Mary Jo Hague is no longer sitting still. Instead, she is making it her mission to take thousands of steps a day to better health.
She became inspired to increase her walking after being connected to Moving for Health, a two-month supervised exercise program at Edmonton Southside Primary Care Network. Mary Jo found out about the program through the PCN nurse and dietitian who are based out of Grandview Heights Medical Clinic and her family physician, Dr. Elizabeth Vetsch.
“They are working with me because of my Type 2 diabetes. They both suggested getting moving would help a lot. The only exercise I was getting was whatever I was getting out of housework, plus walking my dog,” says Mary Jo.
Once she met Sandra Pelchat, the PCN exercise specialist, she was given a pedometer to track her steps. That challenged her to increase her walking to 8,000 steps.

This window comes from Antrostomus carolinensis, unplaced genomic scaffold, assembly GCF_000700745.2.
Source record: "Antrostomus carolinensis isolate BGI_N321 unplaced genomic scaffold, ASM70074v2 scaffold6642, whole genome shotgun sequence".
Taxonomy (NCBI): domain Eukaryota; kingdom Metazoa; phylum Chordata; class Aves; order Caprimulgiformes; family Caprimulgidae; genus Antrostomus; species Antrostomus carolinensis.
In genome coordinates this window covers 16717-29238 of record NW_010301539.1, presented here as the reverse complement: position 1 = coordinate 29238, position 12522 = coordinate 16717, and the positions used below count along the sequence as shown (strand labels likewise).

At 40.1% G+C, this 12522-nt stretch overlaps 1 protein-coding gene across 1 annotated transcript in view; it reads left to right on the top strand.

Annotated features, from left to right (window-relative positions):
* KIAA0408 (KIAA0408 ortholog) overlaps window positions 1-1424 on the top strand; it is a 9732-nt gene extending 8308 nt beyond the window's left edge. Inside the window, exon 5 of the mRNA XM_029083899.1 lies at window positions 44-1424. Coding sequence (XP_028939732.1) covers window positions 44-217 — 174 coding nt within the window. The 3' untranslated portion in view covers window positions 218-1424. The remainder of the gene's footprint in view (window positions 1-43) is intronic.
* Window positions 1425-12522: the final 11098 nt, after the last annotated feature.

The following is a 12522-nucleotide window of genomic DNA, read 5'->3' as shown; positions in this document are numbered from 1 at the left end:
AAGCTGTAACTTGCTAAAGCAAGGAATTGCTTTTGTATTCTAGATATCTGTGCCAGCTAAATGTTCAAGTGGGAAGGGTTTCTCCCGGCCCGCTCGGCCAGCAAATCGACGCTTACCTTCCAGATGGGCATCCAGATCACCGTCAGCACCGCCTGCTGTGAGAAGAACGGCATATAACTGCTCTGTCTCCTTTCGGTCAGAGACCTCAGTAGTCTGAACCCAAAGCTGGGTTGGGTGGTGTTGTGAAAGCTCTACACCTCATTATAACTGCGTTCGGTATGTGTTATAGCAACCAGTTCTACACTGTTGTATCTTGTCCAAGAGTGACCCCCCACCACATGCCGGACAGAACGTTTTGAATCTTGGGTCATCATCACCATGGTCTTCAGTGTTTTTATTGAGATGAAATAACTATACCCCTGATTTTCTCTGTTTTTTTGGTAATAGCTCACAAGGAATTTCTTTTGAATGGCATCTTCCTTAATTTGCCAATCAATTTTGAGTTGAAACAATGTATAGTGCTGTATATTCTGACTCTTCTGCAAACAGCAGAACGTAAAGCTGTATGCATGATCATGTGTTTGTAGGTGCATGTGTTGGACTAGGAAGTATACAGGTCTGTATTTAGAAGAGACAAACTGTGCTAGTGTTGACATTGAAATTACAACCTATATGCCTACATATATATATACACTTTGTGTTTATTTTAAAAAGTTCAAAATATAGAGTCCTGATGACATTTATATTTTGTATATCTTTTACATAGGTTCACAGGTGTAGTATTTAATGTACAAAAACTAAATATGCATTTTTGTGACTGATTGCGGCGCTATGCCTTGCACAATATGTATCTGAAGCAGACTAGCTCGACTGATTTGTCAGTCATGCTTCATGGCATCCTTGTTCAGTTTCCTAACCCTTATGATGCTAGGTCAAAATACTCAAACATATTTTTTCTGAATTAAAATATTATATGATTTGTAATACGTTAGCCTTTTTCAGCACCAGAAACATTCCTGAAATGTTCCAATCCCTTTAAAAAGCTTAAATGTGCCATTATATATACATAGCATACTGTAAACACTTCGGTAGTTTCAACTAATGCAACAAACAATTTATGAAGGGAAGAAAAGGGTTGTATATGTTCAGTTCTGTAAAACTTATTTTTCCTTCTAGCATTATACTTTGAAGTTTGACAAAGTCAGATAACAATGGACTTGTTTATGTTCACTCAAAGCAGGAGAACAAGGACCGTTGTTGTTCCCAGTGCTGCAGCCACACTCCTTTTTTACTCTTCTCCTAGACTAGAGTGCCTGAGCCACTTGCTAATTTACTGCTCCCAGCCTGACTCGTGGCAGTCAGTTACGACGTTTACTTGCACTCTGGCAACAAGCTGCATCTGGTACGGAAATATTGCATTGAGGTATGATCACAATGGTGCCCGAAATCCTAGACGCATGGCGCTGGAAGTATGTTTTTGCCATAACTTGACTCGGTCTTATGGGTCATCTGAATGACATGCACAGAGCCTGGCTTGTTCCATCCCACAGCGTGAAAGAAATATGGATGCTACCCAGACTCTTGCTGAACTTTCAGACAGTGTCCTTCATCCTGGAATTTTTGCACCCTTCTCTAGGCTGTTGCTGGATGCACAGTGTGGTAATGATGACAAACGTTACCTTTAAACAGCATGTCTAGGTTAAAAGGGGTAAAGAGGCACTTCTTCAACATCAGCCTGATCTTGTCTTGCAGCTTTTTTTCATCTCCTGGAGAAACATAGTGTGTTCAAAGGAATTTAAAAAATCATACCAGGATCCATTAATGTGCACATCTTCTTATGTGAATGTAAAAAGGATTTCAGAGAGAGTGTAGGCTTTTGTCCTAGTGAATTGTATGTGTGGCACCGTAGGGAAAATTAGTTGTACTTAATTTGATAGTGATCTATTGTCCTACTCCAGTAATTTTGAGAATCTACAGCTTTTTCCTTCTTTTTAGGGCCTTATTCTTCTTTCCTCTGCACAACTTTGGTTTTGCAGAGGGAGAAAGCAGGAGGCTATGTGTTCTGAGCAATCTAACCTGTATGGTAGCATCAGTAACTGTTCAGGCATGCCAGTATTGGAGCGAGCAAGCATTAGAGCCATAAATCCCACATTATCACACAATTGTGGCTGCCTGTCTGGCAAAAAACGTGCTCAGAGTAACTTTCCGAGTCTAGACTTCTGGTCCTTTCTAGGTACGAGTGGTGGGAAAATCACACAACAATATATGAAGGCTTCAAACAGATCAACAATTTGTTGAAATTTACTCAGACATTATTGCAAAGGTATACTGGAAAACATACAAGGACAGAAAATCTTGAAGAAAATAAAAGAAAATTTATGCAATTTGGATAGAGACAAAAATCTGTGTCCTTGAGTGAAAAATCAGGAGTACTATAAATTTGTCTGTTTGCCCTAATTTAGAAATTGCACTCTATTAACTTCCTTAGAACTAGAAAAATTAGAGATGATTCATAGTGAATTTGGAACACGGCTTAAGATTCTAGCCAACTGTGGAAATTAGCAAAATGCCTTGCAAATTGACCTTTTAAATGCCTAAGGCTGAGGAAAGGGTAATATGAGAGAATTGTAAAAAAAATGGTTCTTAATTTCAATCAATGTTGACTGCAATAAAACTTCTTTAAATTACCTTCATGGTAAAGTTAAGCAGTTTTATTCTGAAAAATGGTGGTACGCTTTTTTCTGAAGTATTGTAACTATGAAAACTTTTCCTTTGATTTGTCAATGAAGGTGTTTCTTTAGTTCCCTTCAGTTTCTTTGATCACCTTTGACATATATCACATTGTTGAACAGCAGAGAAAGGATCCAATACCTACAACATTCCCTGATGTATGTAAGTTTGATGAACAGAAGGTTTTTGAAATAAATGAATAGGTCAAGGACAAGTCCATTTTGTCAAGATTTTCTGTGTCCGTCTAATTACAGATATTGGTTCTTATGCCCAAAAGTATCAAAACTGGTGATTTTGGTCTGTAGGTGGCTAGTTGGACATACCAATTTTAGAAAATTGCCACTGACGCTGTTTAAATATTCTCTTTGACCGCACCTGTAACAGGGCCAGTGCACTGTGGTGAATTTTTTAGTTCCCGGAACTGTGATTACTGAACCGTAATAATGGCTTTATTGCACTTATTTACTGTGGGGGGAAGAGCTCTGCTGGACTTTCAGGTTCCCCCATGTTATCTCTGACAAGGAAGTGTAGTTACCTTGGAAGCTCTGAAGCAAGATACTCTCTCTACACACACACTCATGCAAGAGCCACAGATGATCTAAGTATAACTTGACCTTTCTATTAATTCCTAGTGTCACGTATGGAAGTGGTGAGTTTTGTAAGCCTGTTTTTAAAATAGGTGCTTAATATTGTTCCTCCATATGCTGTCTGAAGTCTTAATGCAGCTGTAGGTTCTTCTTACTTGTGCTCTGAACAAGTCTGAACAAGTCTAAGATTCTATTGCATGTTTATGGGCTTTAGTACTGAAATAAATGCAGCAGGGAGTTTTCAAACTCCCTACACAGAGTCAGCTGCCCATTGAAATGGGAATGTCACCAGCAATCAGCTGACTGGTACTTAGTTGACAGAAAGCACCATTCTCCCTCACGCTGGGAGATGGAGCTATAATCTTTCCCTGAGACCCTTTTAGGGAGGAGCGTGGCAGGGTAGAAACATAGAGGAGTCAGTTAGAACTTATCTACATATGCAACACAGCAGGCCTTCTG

“The pedometer really was a great tool for giving me an idea where I was at. It forces you to re-evaluate what you are doing. It encouraged me to take up walking the dog regularly and for longer walks,” says Mary Jo.
Encouraged by her success, she decided to purchase a pedometer for her husband and son. Her husband was spending hours in front of the computer. He’s now walking through their neighbourhood.
Part of Moving for Health included an eight-week group exercise class at the PCN where Mary Jo learned various exercise tools. In addition, she met Sandra at the Terwillegar Recreation Centre on Mondays to receive more guidance in a gym setting.
“She introduced me to lifting weights. It’s been interesting to try out some of the machinery that helps you develop some strength. I didn’t realize how weak I was. I never even tried something like that before for fear of not working out and hurting myself,” she says.
Mary Jo is also enjoying the track at Terwillegar and brought her walking inside during the bad weather. She’s planning to continue her walking regiment as well as increasing her endurance and core strength.
She’s also learned how to incorporate exercise as a daily routine.
“You hear how people try to talk themselves out of doing things. For me, that was an “Ah ha” moment. Even though it doesn’t indicate success for some people, it was an alarm bell for me to say there are no excuses. You just got to do it,” says Mary Jo.